National: Wait times at polls in 2016 election improved in several key states, new survey results show |

While many voters reported long lines at polling locations around the country during the 2012 presidential election, this year the overall amount of time people had to wait to vote improved significantly, according to a new survey examining voter experience during the 2016 presidential election. Charles Stewart III, the Kenan Sahin Distinguished Professor of Political Science at MIT, today presented the preliminary findings of the Survey on the Performance of American Elections (SPAE), during a conference hosted by the Pew Charitable Trusts on the evolution of voting administration since the 2012 election. Stewart found that in a number of states where voters experienced some of the longest waiting times in the 2012 presidential election—including South Carolina, Virginia, and Maryland—there was notable improvement in 2016. In Florida, Stewart found “tremendous improvement in terms of how long people reported that they waited to vote.” The findings show that “all the effort over the last four years that was invested in dealing with problems President Obama identified with lines, those efforts appear to have paid off,” Stewart says.

National: The Next Battles Over Voting Rights | The Atlantic

What happens when an election is declared unlawful? That’s exactly what voters in North Carolina and Wisconsin will soon find out, after courts found multiple congressional and state legislative districts in North Carolina to be racial gerrymanders, and several state legislative districts in Wisconsin to be political ones. The rulings in essence mean North Carolina’s 2012 and 2014 congressional elections were conducted using unconstitutional districts; though its 2016 elections were conducted under redrawn districts, the lines will need rethinking for 2018. And in both states, the rulings mean that the past three state legislative elections were partly unconstitutional, including ones held last month. But these court decisions hardly mean the voting issues in these two states are settled. The complex legal and political fights over voting there have been ongoing over the past six years, and will continue. And those battles have consequences outside the state borders, too. Both states’ cases could soon be argued in front of the Supreme Court, and have the potential to set precedent ahead of a partisan redefinition of electoral laws that appears likely nationwide over the next few years. The Court will consider a number of cases in these states that might reinterpret the Voting Rights Act, redefine gerrymandering, and change the way voting works. So what’s next?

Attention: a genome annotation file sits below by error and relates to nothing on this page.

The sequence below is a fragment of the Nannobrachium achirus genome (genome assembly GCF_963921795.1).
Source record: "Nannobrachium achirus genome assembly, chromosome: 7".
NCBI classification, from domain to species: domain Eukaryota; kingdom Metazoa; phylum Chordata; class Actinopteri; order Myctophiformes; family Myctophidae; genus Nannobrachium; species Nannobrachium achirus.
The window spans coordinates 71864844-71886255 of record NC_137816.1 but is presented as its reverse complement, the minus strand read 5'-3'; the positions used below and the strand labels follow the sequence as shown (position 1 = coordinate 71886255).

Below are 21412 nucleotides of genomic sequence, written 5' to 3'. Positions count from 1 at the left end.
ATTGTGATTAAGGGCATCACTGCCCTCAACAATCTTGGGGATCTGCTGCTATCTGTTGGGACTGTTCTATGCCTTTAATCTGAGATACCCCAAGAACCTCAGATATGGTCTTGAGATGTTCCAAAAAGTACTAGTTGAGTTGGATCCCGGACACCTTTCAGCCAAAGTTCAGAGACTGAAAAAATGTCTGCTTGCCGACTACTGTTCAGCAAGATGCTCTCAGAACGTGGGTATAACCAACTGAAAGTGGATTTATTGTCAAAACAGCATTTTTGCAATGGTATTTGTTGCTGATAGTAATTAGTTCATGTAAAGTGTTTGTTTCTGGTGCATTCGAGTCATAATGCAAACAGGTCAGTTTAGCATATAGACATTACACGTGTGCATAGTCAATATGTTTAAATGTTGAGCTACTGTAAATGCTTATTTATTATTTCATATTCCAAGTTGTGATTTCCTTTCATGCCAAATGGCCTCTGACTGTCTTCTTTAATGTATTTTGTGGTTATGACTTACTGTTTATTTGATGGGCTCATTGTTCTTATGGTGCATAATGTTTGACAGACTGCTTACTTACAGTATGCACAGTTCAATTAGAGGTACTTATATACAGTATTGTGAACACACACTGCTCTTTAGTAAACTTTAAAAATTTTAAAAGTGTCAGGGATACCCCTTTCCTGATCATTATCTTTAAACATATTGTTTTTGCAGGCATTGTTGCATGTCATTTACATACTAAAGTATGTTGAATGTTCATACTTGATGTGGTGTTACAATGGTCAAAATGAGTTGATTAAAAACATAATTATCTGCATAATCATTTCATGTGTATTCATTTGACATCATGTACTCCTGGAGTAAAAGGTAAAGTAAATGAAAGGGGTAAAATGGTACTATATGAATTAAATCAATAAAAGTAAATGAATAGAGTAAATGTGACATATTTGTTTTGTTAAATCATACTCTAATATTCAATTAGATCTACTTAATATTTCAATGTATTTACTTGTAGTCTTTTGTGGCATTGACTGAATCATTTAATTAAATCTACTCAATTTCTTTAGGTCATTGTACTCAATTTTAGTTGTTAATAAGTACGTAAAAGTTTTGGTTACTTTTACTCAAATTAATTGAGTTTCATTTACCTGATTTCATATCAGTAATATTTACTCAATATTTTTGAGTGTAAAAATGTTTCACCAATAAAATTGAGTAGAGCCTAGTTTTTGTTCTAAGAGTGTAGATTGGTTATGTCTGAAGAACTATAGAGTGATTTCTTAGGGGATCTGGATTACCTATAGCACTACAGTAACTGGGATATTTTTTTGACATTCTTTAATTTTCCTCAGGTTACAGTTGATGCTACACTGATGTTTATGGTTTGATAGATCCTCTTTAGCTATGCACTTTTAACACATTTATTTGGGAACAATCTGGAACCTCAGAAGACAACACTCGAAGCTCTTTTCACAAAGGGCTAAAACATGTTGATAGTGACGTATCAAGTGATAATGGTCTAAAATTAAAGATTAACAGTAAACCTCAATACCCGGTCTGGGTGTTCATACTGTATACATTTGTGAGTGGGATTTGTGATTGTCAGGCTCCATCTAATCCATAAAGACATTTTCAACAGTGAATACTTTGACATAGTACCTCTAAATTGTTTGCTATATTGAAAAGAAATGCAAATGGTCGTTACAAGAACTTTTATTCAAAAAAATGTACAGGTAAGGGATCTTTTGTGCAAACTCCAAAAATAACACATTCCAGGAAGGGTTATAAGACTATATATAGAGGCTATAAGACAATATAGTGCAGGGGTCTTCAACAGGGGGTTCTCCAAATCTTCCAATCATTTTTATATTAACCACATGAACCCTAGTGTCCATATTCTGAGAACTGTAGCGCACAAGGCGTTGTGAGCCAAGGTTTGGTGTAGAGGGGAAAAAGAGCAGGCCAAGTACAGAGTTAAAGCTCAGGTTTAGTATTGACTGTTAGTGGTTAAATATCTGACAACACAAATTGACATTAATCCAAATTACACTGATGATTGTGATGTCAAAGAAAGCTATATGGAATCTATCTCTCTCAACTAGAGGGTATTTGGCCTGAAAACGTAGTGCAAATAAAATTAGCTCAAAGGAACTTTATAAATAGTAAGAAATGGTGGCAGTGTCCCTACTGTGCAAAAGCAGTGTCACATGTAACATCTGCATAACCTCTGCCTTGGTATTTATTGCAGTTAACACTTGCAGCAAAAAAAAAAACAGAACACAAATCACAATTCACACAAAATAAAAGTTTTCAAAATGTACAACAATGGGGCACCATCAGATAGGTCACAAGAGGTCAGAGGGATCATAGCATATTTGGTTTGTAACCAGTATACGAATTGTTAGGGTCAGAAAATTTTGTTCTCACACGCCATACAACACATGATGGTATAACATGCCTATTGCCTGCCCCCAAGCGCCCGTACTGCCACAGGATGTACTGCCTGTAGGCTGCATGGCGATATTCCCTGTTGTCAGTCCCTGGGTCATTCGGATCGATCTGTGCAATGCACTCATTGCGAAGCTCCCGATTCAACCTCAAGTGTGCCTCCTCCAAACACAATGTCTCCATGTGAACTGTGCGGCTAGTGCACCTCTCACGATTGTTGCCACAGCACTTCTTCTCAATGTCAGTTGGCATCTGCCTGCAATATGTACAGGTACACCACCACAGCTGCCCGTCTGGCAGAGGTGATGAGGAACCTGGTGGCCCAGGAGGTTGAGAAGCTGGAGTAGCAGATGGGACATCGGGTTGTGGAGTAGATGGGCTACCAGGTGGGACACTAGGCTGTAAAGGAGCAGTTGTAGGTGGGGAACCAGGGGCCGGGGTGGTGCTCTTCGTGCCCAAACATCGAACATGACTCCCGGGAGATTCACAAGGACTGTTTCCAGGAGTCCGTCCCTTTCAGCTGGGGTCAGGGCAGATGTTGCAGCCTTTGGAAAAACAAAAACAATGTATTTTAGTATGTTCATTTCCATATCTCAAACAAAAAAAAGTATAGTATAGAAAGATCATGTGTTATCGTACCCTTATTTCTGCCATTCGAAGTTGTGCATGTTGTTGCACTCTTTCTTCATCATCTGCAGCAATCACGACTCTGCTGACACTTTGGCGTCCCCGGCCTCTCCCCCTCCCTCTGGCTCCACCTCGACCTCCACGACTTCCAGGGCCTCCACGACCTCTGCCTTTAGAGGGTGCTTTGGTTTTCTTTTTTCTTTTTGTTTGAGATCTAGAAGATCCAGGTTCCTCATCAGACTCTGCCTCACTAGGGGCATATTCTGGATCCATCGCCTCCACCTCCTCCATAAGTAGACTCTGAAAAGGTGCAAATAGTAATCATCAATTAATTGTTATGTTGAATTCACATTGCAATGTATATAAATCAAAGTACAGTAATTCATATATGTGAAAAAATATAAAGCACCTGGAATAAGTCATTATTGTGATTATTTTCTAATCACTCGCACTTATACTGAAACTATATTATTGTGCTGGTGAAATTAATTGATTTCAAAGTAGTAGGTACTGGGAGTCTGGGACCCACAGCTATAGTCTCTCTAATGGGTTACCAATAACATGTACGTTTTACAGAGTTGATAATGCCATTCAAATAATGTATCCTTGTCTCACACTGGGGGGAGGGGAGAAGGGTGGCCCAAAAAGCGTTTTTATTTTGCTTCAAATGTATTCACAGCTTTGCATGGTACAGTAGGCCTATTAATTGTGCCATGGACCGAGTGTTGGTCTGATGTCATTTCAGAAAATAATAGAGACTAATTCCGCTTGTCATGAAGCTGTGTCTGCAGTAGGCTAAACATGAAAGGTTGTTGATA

National: U.S. Supreme Court Appears Concerned About Racial Gerrymandering | Governing

A Supreme Court majority on Monday appeared to lean in favor of Democrats in Virginia and North Carolina seeking to rein in what they call racial gerrymandering by Republican-controlled legislatures in those states. Justice Anthony M. Kennedy, who is likely to hold the deciding vote, said he was troubled that Republican leaders drew new election maps by moving more black voters into districts that already had a majority of African-American residents and usually favored black candidates. “I have problems with that,” Kennedy said, suggesting he would question such districts if the “tipping point, the principal motivating factor was race.” If the court’s majority agrees, the ruling would put states, counties and cities on notice that they may not concentrate more black and Latino voters into districts that already routinely elect minority representatives.